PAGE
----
Mickle finished the game with four assists and Gibson racked up a whopping seven goals.

Denver broke again after Peterson pressured Lloyd in the air.

10-9. GOAT pulling and needing a break however they can get it.

Bravo fielded the pull and kicked it around a bit. A Denver handler being marked by Remi Ojo two yards deep in his own end zone somehow got caught in a one-in-a-thousand mis-release as he attempts to throw a dump. The disc slips out of his hand up into the air. He tries to reel it back it, bobbling it all the way to the ground. No one has touched it and the observers rule it a self pass. GOAT gets it at the goal line and converts a gift wrapped break. 10-10.

This sort of thing never happens; you have to start believing God is Canadian.

But the play has no lasting effect on Johnny Bravo’s offense. Been there/done that handler Bart Watson sees a streaking Jimmy Mickle and sends a backhand to the house. Mickle makes a Callahan-winning catch a few inches off the ground. Bravo holds.

Soft cap comes on at 11 all, game to 14. GOAT is spitting fire and comes down hard man. Their handler defense is playing great contain and using flat marks to pressure throws. Brodie Smith floats a huck to the end zone. Two Toronto defenders — including the rangy Hibbert — chase down the Bravo cutter. The pack goes up together but the disc floats over the crowd and Bravo’s Sean Keegan picks up the trash. An opportunity missed as Bravo holds. 12-11.

Denver breaks on the next point, then GOAT holds and breaks after Nick Lance misses Mickle up the line right at the goal line.

Double game point.

GOAT runs down in man and Bravo works it to half field. Resetting the disc is hard work but Denver’s handlers are as nonchalant as ever. Toronto has been going straight up. The disc gets near half field and Bravo finds Gibson – who has just scored half the team’s goals – with a backhand huck on a rope to advance to finals.


Johnny Bravo’s Bart Watson has won multiple club championships and knows what it takes for a team to don the hardware on a Nationals Sunday. Even after a late break the Denver O line was able to stay on task and finish.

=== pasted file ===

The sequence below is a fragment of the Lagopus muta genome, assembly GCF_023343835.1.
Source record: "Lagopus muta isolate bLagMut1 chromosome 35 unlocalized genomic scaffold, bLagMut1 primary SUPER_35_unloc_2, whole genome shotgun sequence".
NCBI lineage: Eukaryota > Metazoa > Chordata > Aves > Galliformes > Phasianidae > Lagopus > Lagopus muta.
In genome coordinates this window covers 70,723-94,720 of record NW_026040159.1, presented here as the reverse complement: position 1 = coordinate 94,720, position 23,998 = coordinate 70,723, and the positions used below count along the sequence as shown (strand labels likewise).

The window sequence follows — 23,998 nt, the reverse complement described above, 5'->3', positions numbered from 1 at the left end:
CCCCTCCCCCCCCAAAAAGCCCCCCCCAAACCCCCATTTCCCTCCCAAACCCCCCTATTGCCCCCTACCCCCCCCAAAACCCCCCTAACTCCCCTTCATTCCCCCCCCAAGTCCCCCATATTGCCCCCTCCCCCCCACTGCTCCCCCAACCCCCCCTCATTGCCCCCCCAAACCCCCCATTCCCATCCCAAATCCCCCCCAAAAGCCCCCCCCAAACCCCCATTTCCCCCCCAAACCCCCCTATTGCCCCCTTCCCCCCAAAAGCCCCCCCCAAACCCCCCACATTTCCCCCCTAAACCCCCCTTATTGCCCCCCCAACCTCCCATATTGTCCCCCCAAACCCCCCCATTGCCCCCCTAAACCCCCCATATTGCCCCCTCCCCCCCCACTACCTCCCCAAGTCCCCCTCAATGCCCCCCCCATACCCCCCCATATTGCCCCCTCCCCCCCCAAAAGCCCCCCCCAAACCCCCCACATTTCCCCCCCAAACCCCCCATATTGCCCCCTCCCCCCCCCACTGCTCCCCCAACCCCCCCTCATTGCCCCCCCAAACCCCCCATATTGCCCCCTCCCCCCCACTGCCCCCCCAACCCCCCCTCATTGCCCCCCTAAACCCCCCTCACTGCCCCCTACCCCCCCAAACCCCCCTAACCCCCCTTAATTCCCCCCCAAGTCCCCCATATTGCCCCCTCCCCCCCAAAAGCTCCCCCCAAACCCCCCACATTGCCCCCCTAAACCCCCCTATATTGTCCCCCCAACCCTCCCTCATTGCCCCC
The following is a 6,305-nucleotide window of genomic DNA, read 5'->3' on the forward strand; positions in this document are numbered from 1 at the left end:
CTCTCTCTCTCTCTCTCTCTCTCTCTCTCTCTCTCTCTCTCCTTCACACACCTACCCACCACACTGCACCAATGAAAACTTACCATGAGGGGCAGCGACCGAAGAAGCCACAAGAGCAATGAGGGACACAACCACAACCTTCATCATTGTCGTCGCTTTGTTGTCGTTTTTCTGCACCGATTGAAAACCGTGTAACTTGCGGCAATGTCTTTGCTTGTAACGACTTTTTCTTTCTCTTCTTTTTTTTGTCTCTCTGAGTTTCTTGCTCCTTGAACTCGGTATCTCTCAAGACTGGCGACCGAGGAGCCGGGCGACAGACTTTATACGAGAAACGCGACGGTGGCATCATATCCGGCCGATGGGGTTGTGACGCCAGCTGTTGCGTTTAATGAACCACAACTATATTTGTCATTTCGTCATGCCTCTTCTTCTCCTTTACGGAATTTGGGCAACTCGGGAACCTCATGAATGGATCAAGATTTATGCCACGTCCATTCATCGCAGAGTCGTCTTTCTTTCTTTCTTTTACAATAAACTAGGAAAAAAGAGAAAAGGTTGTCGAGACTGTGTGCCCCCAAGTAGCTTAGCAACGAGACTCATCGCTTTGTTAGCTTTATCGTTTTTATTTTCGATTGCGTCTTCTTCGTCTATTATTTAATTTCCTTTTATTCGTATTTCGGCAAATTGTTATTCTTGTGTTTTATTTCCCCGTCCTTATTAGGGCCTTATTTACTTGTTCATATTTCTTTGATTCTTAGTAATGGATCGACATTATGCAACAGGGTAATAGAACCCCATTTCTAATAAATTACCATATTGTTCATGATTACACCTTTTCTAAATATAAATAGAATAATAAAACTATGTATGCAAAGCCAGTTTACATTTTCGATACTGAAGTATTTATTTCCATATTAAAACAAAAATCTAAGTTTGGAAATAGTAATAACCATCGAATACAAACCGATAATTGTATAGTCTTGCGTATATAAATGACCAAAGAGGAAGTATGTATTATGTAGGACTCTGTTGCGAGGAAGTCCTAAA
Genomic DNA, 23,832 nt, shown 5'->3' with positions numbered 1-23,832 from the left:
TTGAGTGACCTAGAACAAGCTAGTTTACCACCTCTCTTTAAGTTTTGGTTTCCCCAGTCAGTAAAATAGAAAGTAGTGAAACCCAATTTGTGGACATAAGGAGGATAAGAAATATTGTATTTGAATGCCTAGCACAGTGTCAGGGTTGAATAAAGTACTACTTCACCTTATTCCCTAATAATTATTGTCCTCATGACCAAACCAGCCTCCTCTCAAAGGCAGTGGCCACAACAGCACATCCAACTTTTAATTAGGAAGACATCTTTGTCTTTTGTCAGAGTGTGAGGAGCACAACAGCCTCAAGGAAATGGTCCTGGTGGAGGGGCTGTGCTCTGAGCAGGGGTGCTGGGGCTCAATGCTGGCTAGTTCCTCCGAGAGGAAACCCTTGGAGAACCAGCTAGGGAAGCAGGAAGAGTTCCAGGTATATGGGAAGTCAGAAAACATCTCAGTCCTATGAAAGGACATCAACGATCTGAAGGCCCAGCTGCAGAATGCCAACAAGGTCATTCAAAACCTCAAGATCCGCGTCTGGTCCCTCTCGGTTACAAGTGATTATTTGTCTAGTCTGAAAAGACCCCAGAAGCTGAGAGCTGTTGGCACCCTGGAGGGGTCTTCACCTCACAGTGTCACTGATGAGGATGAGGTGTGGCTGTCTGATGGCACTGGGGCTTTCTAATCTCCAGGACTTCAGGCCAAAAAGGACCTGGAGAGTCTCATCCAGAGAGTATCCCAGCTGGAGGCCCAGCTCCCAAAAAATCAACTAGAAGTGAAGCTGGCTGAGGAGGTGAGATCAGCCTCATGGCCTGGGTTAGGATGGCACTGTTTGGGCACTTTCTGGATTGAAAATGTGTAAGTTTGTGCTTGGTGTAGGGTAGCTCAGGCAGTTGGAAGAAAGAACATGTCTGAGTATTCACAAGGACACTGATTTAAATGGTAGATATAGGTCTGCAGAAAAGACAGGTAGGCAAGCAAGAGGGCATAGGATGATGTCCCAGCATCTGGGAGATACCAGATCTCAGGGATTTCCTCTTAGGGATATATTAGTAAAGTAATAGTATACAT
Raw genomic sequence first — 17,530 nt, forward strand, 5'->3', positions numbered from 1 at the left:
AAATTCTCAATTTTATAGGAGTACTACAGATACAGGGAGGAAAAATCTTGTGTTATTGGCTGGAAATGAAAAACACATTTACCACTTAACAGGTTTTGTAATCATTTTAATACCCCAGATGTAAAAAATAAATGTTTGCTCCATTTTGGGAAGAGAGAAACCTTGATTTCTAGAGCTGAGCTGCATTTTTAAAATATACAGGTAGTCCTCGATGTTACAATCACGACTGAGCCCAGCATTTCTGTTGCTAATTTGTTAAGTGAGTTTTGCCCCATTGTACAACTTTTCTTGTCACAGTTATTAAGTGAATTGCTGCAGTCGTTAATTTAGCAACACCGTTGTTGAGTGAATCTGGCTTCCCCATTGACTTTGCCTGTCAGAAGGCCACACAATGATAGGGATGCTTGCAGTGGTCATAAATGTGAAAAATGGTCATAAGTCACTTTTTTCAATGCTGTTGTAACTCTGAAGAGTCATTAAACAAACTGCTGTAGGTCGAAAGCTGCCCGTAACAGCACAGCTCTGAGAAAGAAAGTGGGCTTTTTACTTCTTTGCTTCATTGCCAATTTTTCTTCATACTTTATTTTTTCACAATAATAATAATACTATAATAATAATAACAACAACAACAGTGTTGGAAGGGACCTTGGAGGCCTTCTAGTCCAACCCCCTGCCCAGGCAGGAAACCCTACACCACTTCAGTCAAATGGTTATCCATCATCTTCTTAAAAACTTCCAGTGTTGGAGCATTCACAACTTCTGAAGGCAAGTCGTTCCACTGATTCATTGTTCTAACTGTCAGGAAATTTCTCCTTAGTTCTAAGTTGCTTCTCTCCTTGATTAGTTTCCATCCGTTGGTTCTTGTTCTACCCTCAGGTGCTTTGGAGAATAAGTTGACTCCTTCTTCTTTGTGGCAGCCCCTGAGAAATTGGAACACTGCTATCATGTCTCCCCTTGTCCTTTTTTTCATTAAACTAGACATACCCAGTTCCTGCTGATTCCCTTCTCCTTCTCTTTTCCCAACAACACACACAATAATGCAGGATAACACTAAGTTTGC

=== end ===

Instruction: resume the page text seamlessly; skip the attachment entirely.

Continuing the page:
“When you get to big points like the one we just had, the team rises to the occasion,” Watson said while teammates de-cleated. “Rising to the occasion just means doing what we know how to do harder, faster, better in those key points… a change from last year. We’ve grown up a little bit. We’re ready to accept that moment and we’re excited about those big opportunities in big games.”

A great, gutsy season for Toronto. An awful showing on Thursday set the stage for an all time great Nationals shocker over Revolver and they went down swinging on double game point against a loaded Johnny Bravo team. The break tally in finals? 4/5 for Bravo. 4/6 for GOAT.

This was GOAT’s second ever trip to semifinals since a John Hassell-led squad made the final four in 2007. This team made some major moves this offseason, most notably pulling Morgan Hibbert from Vancouver where he was a seven year captain. He shared some insight and perspective into that decision after the hard fought loss.

“I made the switch for the chance to win. That was what I wanted,” Hibbert said after the game. “We had a shot. We had a really really good shot. I couldn’t ask anything more from this group of gentlemen. They brought me in like family from day one and made me feel super welcome. I would do it again in a heartbeat…losing sucks but it was a lot of fun.”

Bravo certainly looks ready for Ironside. Though they each won on double game point, these two teams were in completely different semifinal battles. Johnny Bravo’s O line stayed cool under constant fire from GOAT while Boston survived what would have been a historic second half collapse.

Nothing can be said about this finals matchup. These are the best two teams. Both teams have been tested in this tournament but only one will make the grade for National Champion.

More from Ultiworld
Comments on "Johnny Bravo’s Poise Leads Them Into Finals"

Find us on Twitter

Recent Comments

Find us on Facebook

Subscriber Exclusives

  • Surly vs. Naptown (Masters Men’s Pool Play)
    Video for standard subscribers
  • Inside the Circle LIVE: European Open FPO Round 2 Rapid Reax
    Subscriber podcast
  • Pro-Elite Challenge West 2024: Tournament Recap (Women’s Division)
    Subscriber article
  • Huckin’ Eh Subscriber Bonus: Inside look at Boston Invite ft. Kelsey Hayden
    Subscriber podcast